Taiwan is struggling to retain or expand regional air links in the face of Beijing's campaign to isolate the island state and force it into direct ties with mainland China.

The commercial agreement that serves as a bilateral between Taiwan and Hong Kong was extended for an interim six months at the end of April as an impasse threatened to disrupt services. But large hurdles remain in renewing the expired agreement for five years past 1997, including consensus on the number of carriers on the route.

Taipei also seems ready to swallow its pride in talks with Macau, as Taiwan's threat to divert its China-bound traffic to Macau as a ploy in Hong Kong talks has produced no visible effect. An official from Taiwan's mainland affairs council concedes the law barring companies with more that a 20 per cent Chinese interest from doing business in Taiwan could be relaxed - Air Macau is 51 per cent owned by China. The most likely solution to the Taiwan-Hong Kong-Macau dilemma is for Taipei to drop its insistence on designating more than one carrier for the Hong Kong route, allow China Airlines to keep that route if it removes the Nationalist China flag from its livery, and grant the Macau route to EVA Air.

CAAC deputy director Li Zhao has tried to exploit suggestions that CAL might delete the flag from its livery by offering to do the same for Chinese airlines, if that made it easier for Taiwan to accept the idea of direct flights.

Of more concern in Taiwan is its continuing impasse with South Korea since Taipei cancelled third and fourth freedom flights in August 1992 after Seoul gave diplomatic recognition to Beijing. With commercial links still suspended, fifth freedom carriers are suffering declining traffic, emphasised by Northwest dropping its daily Taipei-Seoul flights in April.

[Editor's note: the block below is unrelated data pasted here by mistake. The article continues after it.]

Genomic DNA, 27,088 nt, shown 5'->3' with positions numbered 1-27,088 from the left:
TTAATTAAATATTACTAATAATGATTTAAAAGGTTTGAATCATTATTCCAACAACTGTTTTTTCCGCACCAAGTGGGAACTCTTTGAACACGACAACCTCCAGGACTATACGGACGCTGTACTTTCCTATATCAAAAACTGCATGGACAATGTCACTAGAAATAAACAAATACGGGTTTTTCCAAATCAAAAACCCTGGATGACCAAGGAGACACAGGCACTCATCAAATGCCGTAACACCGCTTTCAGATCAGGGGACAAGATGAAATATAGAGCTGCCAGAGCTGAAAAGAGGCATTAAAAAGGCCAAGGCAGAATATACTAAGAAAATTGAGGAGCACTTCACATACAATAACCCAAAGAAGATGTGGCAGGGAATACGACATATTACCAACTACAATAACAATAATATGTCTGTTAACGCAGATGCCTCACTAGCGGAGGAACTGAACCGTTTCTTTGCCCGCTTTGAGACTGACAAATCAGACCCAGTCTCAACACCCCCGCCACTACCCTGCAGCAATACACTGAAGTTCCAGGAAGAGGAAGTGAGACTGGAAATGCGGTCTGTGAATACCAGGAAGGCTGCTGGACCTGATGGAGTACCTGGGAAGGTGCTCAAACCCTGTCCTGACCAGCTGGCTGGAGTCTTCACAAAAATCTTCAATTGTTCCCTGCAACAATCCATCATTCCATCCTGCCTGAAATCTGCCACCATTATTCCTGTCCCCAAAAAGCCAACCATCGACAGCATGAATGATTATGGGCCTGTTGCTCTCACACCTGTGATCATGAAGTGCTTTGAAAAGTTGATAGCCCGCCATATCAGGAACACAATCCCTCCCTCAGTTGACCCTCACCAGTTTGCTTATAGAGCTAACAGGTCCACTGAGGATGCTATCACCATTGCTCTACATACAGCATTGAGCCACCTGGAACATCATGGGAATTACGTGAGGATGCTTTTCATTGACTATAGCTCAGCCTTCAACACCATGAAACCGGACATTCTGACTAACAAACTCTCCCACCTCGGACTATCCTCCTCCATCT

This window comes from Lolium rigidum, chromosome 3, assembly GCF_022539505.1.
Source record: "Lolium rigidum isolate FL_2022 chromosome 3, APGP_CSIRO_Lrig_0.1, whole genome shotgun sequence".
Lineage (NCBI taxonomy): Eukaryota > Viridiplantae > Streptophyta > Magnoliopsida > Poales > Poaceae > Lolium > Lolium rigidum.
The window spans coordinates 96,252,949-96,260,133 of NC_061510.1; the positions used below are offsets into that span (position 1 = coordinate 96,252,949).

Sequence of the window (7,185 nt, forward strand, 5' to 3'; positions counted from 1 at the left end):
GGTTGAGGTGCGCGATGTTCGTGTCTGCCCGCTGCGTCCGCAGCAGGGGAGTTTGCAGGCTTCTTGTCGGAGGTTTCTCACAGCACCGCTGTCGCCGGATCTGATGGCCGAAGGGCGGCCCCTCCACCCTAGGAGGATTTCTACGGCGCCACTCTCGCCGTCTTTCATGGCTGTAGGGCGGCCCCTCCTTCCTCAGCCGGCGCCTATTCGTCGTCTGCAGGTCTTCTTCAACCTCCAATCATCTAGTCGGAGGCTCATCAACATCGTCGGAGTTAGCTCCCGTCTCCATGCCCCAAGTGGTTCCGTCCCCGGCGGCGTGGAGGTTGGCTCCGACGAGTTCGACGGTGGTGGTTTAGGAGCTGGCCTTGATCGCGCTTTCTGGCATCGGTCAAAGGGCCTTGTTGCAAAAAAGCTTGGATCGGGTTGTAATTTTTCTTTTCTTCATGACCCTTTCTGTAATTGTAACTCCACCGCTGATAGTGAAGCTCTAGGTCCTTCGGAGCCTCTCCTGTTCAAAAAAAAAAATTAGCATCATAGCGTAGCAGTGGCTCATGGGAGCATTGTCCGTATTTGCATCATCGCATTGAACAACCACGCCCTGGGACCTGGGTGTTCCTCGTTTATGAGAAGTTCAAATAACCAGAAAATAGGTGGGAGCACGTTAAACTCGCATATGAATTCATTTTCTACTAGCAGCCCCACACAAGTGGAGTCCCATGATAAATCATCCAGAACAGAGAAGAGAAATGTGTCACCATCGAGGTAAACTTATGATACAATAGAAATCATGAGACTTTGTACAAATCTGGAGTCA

Talks recently broke off because Taiwanese representatives were unwilling to accept South Korea's proposed reference to Taiwan in a draft agreement as an 'area' rather than a 'sovereign territory.'

Soon after, Taipei granted CAL permission for charter flights to North Korea. Speculation that they are designed to pressure Seoul has been fueled by Tsay Ching-yen, director general of Taiwan's Civil Aeronautics Administration, who predicts that 'it would not be impossible' for Taiwan to enter a bilateral with North Korea before it reached agreement with South Korea.

The only good news for Taiwan seems to come from Europe. Through unofficial means, it recently established air links with Switzerland and the Netherlands and expects a similar agreement with Belgium soon.

Source: Airline Business